Fracking, or hydraulic fracturing, is a way of artificially stimulating oil and gas wells by forcing pressurized water underground into fossil fuel reservoirs. This fractures rock formations in these pockets, helping bring more hydrocarbons to the surface. The practice can also affect groundwater and the seismic stability of a region.
When an oil well is drilled into a deposit, it can only pump out the oil present in that void in the geologic structure. If there are cracks leading to other deposits, however, the oil can leak through and become available. Hydraulic fracturing creates a large series of cracks throughout a petroleum formation, allowing much more oil to flow into the drilled section. This allows the driller to pump considerably more oil without having to drill new wells.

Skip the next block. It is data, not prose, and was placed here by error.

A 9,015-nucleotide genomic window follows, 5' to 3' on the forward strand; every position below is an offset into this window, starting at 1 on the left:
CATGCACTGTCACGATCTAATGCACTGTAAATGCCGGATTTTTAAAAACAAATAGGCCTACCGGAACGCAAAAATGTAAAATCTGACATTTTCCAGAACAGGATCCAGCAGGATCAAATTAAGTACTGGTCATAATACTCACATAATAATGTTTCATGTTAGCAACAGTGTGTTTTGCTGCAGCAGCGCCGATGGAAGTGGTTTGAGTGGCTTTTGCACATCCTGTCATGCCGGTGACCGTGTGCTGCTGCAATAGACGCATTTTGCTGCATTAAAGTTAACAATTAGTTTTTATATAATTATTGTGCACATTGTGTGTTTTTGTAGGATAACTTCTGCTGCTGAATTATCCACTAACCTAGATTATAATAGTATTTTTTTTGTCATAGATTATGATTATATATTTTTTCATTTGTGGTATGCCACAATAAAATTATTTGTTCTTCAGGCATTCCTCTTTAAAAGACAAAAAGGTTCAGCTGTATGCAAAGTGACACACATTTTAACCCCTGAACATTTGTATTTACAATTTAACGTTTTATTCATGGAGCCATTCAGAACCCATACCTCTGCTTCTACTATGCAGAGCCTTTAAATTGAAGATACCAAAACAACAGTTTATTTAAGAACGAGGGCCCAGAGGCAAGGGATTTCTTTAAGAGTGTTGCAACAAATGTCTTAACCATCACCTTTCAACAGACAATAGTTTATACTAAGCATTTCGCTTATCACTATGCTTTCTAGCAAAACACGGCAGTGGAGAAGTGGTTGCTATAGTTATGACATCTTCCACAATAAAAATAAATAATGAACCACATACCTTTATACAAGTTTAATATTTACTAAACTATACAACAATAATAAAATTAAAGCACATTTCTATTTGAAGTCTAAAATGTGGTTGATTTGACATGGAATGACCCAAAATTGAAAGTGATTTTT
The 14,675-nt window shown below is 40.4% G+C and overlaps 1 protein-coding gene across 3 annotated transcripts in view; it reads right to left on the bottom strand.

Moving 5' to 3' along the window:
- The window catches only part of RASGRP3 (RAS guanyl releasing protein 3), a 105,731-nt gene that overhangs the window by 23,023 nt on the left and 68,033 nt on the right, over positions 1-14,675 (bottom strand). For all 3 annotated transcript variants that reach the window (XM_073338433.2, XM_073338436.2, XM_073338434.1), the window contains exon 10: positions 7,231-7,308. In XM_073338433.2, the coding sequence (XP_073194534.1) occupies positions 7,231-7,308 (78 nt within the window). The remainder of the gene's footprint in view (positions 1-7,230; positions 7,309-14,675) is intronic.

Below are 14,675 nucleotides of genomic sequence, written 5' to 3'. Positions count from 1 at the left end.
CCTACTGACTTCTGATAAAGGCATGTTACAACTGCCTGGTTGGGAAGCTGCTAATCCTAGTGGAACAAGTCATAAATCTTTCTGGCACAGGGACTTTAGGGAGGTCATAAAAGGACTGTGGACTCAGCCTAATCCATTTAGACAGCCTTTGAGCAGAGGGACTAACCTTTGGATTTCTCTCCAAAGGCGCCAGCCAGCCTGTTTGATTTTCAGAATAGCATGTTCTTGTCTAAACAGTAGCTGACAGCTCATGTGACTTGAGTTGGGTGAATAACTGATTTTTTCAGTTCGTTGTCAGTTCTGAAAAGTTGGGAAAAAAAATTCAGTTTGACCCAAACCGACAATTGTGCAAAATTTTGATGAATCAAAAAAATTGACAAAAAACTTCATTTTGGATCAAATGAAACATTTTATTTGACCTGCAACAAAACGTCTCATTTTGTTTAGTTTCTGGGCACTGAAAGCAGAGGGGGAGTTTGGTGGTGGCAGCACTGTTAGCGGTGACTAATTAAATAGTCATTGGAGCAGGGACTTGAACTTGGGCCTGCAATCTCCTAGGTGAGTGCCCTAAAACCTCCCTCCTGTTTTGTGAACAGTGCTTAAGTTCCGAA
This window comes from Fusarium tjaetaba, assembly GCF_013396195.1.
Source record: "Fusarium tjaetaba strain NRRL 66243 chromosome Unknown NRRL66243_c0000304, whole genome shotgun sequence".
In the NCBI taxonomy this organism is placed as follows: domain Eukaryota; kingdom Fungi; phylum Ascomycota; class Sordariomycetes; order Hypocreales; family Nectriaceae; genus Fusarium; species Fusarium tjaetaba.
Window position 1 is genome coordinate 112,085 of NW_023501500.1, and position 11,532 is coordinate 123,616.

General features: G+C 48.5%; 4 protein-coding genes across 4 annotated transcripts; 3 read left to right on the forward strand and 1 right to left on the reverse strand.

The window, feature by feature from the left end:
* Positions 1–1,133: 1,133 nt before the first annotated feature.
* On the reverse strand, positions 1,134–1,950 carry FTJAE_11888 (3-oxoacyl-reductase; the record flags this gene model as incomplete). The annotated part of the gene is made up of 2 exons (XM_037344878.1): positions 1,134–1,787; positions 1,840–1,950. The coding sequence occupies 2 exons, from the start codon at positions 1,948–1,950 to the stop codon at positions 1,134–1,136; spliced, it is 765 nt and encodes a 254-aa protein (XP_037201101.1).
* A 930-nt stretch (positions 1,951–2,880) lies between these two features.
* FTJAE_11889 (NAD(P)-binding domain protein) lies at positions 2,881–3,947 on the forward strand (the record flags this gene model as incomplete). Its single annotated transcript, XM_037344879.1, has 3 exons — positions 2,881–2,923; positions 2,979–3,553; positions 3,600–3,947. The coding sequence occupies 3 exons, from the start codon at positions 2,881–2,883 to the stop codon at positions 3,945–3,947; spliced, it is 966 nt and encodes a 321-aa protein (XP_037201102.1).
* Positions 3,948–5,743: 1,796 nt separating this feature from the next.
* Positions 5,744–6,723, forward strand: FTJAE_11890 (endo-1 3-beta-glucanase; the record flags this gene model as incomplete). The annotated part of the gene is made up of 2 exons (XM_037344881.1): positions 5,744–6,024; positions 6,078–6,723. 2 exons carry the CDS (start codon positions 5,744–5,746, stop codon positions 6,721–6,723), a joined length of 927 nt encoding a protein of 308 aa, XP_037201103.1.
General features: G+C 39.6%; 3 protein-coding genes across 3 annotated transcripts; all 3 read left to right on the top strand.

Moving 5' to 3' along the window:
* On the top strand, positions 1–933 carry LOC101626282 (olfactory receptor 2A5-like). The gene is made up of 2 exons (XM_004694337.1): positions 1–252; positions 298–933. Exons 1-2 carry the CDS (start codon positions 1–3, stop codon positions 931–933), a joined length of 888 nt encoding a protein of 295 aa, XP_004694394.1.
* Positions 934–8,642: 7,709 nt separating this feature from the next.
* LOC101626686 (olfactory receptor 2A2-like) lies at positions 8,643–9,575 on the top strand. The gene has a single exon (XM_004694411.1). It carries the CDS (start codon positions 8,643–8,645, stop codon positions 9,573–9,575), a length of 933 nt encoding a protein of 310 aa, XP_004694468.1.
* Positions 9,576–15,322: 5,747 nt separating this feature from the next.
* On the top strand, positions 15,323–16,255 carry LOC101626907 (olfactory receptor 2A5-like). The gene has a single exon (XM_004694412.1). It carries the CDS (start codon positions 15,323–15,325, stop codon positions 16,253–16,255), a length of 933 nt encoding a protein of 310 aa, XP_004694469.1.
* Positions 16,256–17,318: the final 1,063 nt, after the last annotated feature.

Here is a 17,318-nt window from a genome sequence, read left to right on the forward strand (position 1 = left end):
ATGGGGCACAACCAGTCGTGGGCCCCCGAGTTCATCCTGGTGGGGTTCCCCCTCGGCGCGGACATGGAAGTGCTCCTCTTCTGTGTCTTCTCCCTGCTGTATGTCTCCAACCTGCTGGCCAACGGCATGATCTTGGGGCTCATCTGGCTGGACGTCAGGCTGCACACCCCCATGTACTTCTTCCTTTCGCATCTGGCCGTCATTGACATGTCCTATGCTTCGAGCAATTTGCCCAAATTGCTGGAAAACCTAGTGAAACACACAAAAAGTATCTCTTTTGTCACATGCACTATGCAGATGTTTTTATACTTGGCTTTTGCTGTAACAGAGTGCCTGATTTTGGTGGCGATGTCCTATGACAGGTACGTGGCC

Fracking uses large amounts of water to create these fractures, as well as chemical compounds designed to keep these fractures open and allow oil to flow through. One of the major concerns about fracking is the ability of this tainted water to make its way into the water table, possibly carrying oil and other hydrocarbons with it. In addition, the large numbers of fractures caused by the procedure can serve as fault lines, increasing the possibility of earthquakes and tremors in the area.